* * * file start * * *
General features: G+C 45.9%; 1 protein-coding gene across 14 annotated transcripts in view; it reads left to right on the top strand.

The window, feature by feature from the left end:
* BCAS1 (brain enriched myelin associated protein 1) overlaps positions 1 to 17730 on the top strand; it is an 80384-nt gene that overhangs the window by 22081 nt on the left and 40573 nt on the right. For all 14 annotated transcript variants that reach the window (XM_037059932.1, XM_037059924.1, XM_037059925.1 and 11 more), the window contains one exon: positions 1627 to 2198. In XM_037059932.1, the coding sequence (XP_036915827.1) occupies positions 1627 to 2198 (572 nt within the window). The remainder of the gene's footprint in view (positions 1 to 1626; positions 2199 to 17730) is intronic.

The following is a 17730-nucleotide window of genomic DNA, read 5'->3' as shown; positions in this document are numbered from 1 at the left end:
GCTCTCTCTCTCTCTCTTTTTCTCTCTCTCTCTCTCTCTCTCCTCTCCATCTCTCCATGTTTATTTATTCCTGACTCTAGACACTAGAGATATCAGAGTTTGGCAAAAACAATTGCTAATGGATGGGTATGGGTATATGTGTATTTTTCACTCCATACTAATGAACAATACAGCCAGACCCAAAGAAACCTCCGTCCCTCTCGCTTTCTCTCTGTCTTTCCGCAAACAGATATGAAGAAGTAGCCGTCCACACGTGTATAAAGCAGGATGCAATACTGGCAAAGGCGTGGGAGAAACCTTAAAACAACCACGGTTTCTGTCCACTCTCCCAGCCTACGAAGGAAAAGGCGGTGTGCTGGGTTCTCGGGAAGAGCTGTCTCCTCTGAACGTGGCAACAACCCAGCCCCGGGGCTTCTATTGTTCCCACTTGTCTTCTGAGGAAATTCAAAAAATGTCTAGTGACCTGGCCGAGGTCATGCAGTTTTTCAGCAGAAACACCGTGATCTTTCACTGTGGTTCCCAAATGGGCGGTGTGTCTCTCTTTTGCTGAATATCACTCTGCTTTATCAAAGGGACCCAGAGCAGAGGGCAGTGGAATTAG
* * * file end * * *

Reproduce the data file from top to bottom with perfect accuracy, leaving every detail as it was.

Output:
General features: G+C 45.9%; 1 protein-coding gene across 14 annotated transcripts in view; it reads left to right on the top strand.

The window, feature by feature from the left end:
* BCAS1 (brain enriched myelin associated protein 1) overlaps positions 1 to 17730 on the top strand; it is an 80384-nt gene that overhangs the window by 22081 nt on the left and 40573 nt on the right. For all 14 annotated transcript variants that reach the window (XM_037059932.1, XM_037059924.1, XM_037059925.1 and 11 more), the window contains one exon: positions 1627 to 2198. In XM_037059932.1, the coding sequence (XP_036915827.1) occupies positions 1627 to 2198 (572 nt within the window). The remainder of the gene's footprint in view (positions 1 to 1626; positions 2199 to 17730) is intronic.

The following is a 17730-nucleotide window of genomic DNA, read 5'->3' as shown; positions in this document are numbered from 1 at the left end:
GCTCTCTCTCTCTCTCTTTTTCTCTCTCTCTCTCTCTCTCTCCTCTCCATCTCTCCATGTTTATTTATTCCTGACTCTAGACACTAGAGATATCAGAGTTTGGCAAAAACAATTGCTAATGGATGGGTATGGGTATATGTGTATTTTTCACTCCATACTAATGAACAATACAGCCAGACCCAAAGAAACCTCCGTCCCTCTCGCTTTCTCTCTGTCTTTCCGCAAACAGATATGAAGAAGTAGCCGTCCACACGTGTATAAAGCAGGATGCAATACTGGCAAAGGCGTGGGAGAAACCTTAAAACAACCACGGTTTCTGTCCACTCTCCCAGCCTACGAAGGAAAAGGCGGTGTGCTGGGTTCTCGGGAAGAGCTGTCTCCTCTGAACGTGGCAACAACCCAGCCCCGGGGCTTCTATTGTTCCCACTTGTCTTCTGAGGAAATTCAAAAAATGTCTAGTGACCTGGCCGAGGTCATGCAGTTTTTCAGCAGAAACACCGTGATCTTTCACTGTGGTTCCCAAATGGGCGGTGTGTCTCTCTTTTGCTGAATATCACTCTGCTTTATCAAAGGGACCCAGAGCAGAGGGCAGTGGAATTAG